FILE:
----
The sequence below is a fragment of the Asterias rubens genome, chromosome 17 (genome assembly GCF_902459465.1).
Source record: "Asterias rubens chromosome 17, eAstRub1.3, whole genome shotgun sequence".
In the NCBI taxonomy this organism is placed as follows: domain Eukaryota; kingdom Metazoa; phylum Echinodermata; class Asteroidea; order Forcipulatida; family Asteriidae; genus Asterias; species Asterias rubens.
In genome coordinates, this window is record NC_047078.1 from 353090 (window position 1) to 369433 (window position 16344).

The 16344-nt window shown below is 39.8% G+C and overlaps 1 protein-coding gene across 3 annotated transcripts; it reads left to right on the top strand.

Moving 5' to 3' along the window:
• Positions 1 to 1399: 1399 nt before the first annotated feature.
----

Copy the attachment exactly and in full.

The sequence below is a fragment of the Asterias rubens genome, chromosome 17 (genome assembly GCF_902459465.1).
Source record: "Asterias rubens chromosome 17, eAstRub1.3, whole genome shotgun sequence".
In the NCBI taxonomy this organism is placed as follows: domain Eukaryota; kingdom Metazoa; phylum Echinodermata; class Asteroidea; order Forcipulatida; family Asteriidae; genus Asterias; species Asterias rubens.
In genome coordinates, this window is record NC_047078.1 from 353090 (window position 1) to 369433 (window position 16344).

The 16344-nt window shown below is 39.8% G+C and overlaps 1 protein-coding gene across 3 annotated transcripts; it reads left to right on the top strand.

Moving 5' to 3' along the window:
• Positions 1 to 1399: 1399 nt before the first annotated feature.